In the first century, the conflict was with God or Caesar. The Romans finally determined to allow the Jews exemption from declaring Caesar as Lord as long as they submitted to him as Emperor. When the followers of Jesus came along, they were not afforded the same courtesy. They were seen as traitors for the state for declaring no other Lord but Jesus, and they were promptly killed for their refusal to compromise.
In our day, the same conflict is growing. Jesus or the state, Jesus or society, Jesus or this world. Caesar may not be identified as one person, at least not yet, but Caesar is clearly represented in the values of this age, and there is no place for Jesus or truth in that society.
Whether or not believers use cell phones or other electronic media to buy and sell, the issue is clear: Compliance with the world’s commercial system will become more than a simple do or don’t, but will become an issue of whether or not Caesar is called Lord, or Jesus. The outcome is written. The question is one of what believers value most, their lives or their Lord.
When I first heard the news about a company in Wisconsin that was installing a microchip in the hands of their employees, I like many other Christians wondered if this was a sign of the end. At least for a moment, I confess. While the idea is eerie, to be sure, it is so on many levels. The issue of personal privacy is one, but then again, how many Christians have smart phones and Facebook accounts. So much for privacy.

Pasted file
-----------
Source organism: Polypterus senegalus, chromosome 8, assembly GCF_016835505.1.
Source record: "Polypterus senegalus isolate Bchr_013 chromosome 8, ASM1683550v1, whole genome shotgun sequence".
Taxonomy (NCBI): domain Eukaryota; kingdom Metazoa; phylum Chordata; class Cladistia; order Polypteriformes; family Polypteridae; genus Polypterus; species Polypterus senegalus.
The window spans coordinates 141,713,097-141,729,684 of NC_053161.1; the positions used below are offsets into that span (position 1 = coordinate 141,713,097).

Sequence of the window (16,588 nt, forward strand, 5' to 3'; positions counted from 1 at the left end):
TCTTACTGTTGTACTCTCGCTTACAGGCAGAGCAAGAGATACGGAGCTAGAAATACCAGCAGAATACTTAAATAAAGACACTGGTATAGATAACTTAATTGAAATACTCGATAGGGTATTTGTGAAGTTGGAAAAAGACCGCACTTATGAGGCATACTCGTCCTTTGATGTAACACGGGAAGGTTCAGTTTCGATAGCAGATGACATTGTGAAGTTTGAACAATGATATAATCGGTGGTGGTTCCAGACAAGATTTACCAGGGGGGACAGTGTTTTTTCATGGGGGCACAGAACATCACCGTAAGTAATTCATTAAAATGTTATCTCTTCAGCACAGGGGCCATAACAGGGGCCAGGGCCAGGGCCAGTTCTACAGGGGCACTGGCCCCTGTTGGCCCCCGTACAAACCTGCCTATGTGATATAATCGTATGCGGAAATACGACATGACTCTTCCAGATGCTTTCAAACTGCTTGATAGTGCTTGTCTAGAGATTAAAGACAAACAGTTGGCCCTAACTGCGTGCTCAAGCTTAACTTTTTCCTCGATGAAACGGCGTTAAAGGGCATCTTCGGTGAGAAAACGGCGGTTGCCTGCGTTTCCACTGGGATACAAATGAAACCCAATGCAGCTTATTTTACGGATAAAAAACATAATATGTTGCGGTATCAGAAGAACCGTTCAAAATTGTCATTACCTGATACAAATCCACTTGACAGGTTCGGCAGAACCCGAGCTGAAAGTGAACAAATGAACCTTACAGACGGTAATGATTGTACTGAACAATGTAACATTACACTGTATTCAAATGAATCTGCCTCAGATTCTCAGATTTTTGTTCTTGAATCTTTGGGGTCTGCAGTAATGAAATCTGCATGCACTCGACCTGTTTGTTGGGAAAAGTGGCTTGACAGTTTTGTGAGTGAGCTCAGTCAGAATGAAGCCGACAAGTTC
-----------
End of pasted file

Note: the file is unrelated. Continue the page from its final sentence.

The Biblical implications are there. I did some research to see what others might be saying about this, and I found many random responses. Some were certain this was the first step toward the beast worship, others were mocking the fact that fundamentalist Christians would come out with blazing sickles ready to lob off any people who would be willingly in league with the devil. Suffice to say that there is really not much help there.
Interpreting Revelation has been a controversial issue in the church since John had the Revelation of Jesus Christ. It was no doubt written for the believers in his day to bring comfort and encouragement to the distressed church undergoing horrific persecution. Many believe that the 666 antichrist was a specific reference to Nero, and may have been in fact. Does this preclude a secondary aspect to Bible prophecy, i.e., that there could be a dual fulfillment in the future? What should we think?